I recommend keeping a stable time to write. It helps to psych yourself and schedule that daily writing time. It'll become a habit before you know it and then when you do happen to skip time, you'll feel very unproductive, almost lost. It wasn't my fault that I had to switch things up, it just happened to be that my parents needed me to be home while they were out of state. At first I panicked when I couldn't get in the writing muse. I nearly lost my mind and felt very useless and helpless. I didn't know what to do to wake up those creative juices. I stood, twirled around, drank water, shook my head, took deep and long breaths, listened to my favorite music, and read old posts and manuscripts, as well as pieces I'm currently working on. Nothing helped. Finally I decided to just write, no matter how crappy or senseless it sounded, I was going to do it. I did. And what I wrote was surprisingly good. So what was all that about? I was out of zone. It wasn't my usual time and I'm sure if I would have changed all of the clocks to 3:30 I would have been convinced it was time to write. I pressed on though. I realized that I needed to be flexible with my writing, just as with life in general.
Writing and life go hand in hand. If you cannot be flexible in life and adapt to the changes that swing your way, you will not be able of accomplishing very much when things get messy. Writing is the same. Writing is fun. Writing is a dread. Writing is joyous. Writing stinks. Writing is all of the above and more. I highly recommend setting a routine and writing at that time. I also think it's a great idea to write to a certain amount of words or pages, or time, however you like to count it. I write every day in my current project until I reach 1,000 words. Once I reach that many words I either decide to stop or go on--I always carry on for another 200 or so. It's important to set those goals for your day and reach them. A serious writer will set goals and try to reach them. Set attainable goals, goals that you can see reaching in a day, not a lifetime. I'm always pleased when I reach my word quota for the day.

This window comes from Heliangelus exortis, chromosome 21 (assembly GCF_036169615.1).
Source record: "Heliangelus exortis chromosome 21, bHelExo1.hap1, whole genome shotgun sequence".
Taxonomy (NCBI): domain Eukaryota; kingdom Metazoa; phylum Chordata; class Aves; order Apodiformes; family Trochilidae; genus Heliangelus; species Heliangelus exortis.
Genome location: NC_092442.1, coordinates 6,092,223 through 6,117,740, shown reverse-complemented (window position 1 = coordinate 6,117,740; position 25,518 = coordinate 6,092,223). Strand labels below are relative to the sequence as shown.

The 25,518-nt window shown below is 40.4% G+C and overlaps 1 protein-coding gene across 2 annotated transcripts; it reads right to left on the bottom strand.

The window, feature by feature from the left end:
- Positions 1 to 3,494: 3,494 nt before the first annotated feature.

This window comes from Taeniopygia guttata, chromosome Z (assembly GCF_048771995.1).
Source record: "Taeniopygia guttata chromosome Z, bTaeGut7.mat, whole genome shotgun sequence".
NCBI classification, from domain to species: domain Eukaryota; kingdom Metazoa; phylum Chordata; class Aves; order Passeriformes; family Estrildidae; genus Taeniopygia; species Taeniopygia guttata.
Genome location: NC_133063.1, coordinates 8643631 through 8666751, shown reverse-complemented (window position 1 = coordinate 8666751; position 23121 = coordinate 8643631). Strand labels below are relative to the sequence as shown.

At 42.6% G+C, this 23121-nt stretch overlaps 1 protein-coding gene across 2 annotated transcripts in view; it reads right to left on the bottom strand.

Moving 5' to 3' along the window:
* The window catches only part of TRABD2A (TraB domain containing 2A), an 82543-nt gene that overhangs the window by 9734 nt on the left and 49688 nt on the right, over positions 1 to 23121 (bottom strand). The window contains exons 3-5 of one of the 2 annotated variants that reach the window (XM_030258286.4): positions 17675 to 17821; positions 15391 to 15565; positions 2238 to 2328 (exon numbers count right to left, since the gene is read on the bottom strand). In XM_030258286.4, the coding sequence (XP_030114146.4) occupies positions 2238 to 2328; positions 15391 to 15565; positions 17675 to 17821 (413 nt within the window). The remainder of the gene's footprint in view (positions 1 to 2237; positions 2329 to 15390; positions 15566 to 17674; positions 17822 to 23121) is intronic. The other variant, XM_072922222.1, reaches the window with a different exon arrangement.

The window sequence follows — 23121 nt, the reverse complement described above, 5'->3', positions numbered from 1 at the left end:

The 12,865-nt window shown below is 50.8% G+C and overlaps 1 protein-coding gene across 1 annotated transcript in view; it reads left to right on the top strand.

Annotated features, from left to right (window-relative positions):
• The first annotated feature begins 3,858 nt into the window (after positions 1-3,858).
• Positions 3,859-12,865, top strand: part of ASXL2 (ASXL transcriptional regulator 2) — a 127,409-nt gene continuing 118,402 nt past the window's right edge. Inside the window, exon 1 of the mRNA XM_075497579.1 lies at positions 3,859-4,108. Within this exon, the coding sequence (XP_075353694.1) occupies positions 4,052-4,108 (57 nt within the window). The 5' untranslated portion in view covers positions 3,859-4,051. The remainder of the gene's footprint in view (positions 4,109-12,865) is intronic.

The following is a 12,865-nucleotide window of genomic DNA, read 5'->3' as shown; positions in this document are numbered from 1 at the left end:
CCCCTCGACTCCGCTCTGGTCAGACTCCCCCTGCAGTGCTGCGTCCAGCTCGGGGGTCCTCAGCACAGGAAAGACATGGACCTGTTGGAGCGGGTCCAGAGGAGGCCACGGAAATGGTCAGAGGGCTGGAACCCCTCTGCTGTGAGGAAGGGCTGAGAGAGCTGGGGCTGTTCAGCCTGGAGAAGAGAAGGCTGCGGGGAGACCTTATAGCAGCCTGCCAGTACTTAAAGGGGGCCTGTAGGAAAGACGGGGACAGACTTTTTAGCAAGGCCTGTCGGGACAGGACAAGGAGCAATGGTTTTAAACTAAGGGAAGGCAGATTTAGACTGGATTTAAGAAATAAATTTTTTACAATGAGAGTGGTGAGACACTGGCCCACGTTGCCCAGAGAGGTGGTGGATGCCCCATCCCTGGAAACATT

So what can you gain from all of this? Be flexible. But set a schedule too. It definitely won't hurt you, but be reasonable. If you train your body to write at a certain time of the day it'll do it. I write every morning and every afternoon. I tried writing in the evening last week and I liked it, not as much as the afternoons, but it definitely wasn't a blooper. Try different times and find your time. Perhaps you're one of those writers who can write anytime of the day, if not, that's okay. Honestly, I'm not. I get confused when I'm not in my chair at the same time each day, but if the change happens, accept it and move on. Just write. That's the only help.
Write because you cannot stop writing. Write because you love it. Write because it's part of your life.